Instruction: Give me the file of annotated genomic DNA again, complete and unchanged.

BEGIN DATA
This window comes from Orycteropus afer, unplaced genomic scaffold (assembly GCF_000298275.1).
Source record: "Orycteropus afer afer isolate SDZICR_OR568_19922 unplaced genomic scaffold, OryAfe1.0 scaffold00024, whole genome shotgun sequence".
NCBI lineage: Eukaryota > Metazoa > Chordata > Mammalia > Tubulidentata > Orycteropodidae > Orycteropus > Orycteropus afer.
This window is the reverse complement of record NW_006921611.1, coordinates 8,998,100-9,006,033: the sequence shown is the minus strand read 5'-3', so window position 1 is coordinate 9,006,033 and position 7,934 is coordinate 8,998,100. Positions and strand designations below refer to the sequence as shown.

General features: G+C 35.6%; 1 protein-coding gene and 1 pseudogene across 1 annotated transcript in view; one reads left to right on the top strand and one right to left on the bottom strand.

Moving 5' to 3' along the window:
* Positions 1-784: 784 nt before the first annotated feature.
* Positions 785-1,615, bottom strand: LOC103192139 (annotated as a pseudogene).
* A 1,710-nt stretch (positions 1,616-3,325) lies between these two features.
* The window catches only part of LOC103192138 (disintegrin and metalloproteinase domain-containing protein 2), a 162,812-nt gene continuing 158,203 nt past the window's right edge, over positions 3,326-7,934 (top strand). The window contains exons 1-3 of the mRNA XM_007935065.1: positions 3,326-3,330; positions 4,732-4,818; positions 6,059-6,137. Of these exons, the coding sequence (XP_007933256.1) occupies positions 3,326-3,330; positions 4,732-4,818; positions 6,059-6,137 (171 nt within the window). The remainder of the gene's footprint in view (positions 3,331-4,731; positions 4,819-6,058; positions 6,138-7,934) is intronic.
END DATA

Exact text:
This window comes from Orycteropus afer, unplaced genomic scaffold (assembly GCF_000298275.1).
Source record: "Orycteropus afer afer isolate SDZICR_OR568_19922 unplaced genomic scaffold, OryAfe1.0 scaffold00024, whole genome shotgun sequence".
NCBI lineage: Eukaryota > Metazoa > Chordata > Mammalia > Tubulidentata > Orycteropodidae > Orycteropus > Orycteropus afer.
This window is the reverse complement of record NW_006921611.1, coordinates 8,998,100-9,006,033: the sequence shown is the minus strand read 5'-3', so window position 1 is coordinate 9,006,033 and position 7,934 is coordinate 8,998,100. Positions and strand designations below refer to the sequence as shown.

General features: G+C 35.6%; 1 protein-coding gene and 1 pseudogene across 1 annotated transcript in view; one reads left to right on the top strand and one right to left on the bottom strand.

Moving 5' to 3' along the window:
* Positions 1-784: 784 nt before the first annotated feature.
* Positions 785-1,615, bottom strand: LOC103192139 (annotated as a pseudogene).
* A 1,710-nt stretch (positions 1,616-3,325) lies between these two features.
* The window catches only part of LOC103192138 (disintegrin and metalloproteinase domain-containing protein 2), a 162,812-nt gene continuing 158,203 nt past the window's right edge, over positions 3,326-7,934 (top strand). The window contains exons 1-3 of the mRNA XM_007935065.1: positions 3,326-3,330; positions 4,732-4,818; positions 6,059-6,137. Of these exons, the coding sequence (XP_007933256.1) occupies positions 3,326-3,330; positions 4,732-4,818; positions 6,059-6,137 (171 nt within the window). The remainder of the gene's footprint in view (positions 3,331-4,731; positions 4,819-6,058; positions 6,138-7,934) is intronic.